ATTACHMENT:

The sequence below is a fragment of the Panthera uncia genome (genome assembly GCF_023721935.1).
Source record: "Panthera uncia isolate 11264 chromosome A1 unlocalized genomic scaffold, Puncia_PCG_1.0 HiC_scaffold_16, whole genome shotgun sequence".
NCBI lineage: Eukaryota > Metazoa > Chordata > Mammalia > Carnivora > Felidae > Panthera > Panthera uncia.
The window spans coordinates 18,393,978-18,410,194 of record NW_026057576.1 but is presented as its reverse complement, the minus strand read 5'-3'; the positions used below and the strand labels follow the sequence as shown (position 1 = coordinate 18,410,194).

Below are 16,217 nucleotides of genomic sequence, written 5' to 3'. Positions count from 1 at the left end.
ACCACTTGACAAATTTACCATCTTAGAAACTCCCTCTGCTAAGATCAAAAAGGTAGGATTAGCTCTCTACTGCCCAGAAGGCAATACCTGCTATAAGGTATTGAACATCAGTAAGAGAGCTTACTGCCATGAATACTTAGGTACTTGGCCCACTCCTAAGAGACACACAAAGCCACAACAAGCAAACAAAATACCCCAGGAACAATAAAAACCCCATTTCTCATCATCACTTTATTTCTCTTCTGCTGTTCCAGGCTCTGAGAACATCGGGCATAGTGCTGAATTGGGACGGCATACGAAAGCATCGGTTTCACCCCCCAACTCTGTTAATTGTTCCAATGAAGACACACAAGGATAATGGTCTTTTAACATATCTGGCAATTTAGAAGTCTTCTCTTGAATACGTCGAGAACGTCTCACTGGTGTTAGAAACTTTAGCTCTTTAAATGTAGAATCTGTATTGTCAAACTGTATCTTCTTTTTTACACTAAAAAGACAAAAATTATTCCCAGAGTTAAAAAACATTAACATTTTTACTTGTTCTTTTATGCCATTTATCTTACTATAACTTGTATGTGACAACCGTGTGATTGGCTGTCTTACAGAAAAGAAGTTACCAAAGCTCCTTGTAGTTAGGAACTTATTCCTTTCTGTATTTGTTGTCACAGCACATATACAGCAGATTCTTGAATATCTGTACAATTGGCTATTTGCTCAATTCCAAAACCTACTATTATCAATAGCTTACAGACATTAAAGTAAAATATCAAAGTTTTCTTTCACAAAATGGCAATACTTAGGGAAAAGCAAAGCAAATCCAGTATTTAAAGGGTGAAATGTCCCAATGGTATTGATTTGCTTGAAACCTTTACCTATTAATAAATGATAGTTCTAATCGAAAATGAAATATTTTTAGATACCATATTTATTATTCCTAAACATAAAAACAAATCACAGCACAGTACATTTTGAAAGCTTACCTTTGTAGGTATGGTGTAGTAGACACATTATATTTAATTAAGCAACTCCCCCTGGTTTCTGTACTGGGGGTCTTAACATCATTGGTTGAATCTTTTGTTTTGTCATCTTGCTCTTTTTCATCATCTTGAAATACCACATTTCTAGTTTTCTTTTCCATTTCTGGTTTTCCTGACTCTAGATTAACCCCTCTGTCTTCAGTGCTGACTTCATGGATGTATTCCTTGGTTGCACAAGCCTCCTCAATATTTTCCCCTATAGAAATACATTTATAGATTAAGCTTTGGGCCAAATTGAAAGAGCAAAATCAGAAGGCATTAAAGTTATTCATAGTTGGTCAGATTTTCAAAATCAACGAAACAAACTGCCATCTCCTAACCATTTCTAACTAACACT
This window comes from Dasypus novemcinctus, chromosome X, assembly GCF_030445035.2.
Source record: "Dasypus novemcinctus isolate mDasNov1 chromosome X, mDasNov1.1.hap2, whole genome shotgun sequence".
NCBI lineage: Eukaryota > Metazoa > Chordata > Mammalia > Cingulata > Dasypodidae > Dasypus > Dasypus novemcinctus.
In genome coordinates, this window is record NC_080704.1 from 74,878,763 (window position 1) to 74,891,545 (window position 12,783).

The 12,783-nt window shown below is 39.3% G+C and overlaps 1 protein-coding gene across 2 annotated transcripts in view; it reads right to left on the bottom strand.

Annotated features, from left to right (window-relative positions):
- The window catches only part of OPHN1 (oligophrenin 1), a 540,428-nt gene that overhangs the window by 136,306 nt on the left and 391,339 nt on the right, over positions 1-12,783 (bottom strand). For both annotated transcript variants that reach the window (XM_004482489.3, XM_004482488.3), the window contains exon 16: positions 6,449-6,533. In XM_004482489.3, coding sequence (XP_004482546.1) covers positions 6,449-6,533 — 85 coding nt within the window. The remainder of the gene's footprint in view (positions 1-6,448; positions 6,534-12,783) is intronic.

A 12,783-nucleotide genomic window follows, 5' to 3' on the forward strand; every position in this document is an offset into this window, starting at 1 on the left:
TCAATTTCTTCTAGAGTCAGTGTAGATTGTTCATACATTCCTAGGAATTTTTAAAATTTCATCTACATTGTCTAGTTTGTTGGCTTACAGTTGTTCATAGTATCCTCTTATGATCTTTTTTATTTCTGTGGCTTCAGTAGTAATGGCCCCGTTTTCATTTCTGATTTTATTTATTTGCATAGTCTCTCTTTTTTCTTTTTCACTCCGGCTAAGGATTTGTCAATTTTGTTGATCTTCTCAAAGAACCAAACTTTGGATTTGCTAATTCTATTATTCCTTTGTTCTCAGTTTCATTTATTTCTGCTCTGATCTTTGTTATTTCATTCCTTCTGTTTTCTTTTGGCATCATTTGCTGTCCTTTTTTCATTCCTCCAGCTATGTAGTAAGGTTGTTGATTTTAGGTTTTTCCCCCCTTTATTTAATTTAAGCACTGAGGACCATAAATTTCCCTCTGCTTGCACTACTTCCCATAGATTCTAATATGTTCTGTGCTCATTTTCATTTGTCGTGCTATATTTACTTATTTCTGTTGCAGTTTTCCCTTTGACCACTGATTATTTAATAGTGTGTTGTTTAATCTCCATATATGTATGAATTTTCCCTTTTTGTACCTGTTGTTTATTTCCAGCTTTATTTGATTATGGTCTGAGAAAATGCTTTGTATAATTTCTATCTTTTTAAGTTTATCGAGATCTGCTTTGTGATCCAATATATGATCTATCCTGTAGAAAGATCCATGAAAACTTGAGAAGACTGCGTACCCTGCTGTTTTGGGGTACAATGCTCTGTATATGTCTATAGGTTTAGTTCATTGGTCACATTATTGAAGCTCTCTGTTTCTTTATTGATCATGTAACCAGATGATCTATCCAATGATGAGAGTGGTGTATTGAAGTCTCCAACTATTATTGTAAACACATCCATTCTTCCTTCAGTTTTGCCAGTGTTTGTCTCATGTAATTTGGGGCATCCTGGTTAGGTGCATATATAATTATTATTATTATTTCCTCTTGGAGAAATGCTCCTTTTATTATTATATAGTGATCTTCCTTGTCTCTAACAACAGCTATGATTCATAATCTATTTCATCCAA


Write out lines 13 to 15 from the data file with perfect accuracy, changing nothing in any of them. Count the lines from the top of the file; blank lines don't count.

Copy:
- The window catches only part of OPHN1 (oligophrenin 1), a 540,428-nt gene that overhangs the window by 136,306 nt on the left and 391,339 nt on the right, over positions 1-12,783 (bottom strand). For both annotated transcript variants that reach the window (XM_004482489.3, XM_004482488.3), the window contains exon 16: positions 6,449-6,533. In XM_004482489.3, coding sequence (XP_004482546.1) covers positions 6,449-6,533 — 85 coding nt within the window. The remainder of the gene's footprint in view (positions 1-6,448; positions 6,534-12,783) is intronic.

A 12,783-nucleotide genomic window follows, 5' to 3' on the forward strand; every position in this document is an offset into this window, starting at 1 on the left:
TCAATTTCTTCTAGAGTCAGTGTAGATTGTTCATACATTCCTAGGAATTTTTAAAATTTCATCTACATTGTCTAGTTTGTTGGCTTACAGTTGTTCATAGTATCCTCTTATGATCTTTTTTATTTCTGTGGCTTCAGTAGTAATGGCCCCGTTTTCATTTCTGATTTTATTTATTTGCATAGTCTCTCTTTTTTCTTTTTCACTCCGGCTAAGGATTTGTCAATTTTGTTGATCTTCTCAAAGAACCAAACTTTGGATTTGCTAATTCTATTATTCCTTTGTTCTCAGTTTCATTTATTTCTGCTCTGATCTTTGTTATTTCATTCCTTCTGTTTTCTTTTGGCATCATTTGCTGTCCTTTTTTCATTCCTCCAGCTATGTAGTAAGGTTGTTGATTTTAGGTTTTTCCCCCCTTTATTTAATTTAAGCACTGAGGACCATAAATTTCCCTCTGCTTGCACTACTTCCCATAGATTCTAATATGTTCTGTGCTCATTTTCATTTGTCGTGCTATATTTACTTATTTCTGTTGCAGTTTTCCCTTTGACCACTGATTATTTAATAGTGTGTTGTTTAATCTCCATATATGTATGAATTTTCCCTTTTTGTACCTGTTGTTTATTTCCAGCTTTATTTGATTATGGTCTGAGAAAATGCTTTGTATAATTTCTATCTTTTTAAGTTTATCGAGATCTGCTTTGTGATCCAATATATGATCTATCCTGTAGAAAGATCCATGAAAACTTGAGAAGACTGCGTACCCTGCTGTTTTGGGGTACAATGCTCTGTATATGTCTATAGGTTTAGTTCATTGGTCACATTATTGAAGCTCTCTGTTTCTTTATTGATCATGTAACCAGATGATCTATCCAATGATGAGAGTGGTGTATTGAAGTCTCCAACTATTATTGTAAACACATCCATTCTTCCTTCAGTTTTGCCAGTGTTTGTCTCATGTAATTTGGGGCATCCTGGTTAGGTGCATATATAATTATTATTATTATTTCCTCTTGGAGAAATGCTCCTTTTATTATTATATAGTGATCTTCCTTGTCTCTAACAACAGCTATGATTCATAATCTATTTCATCCAA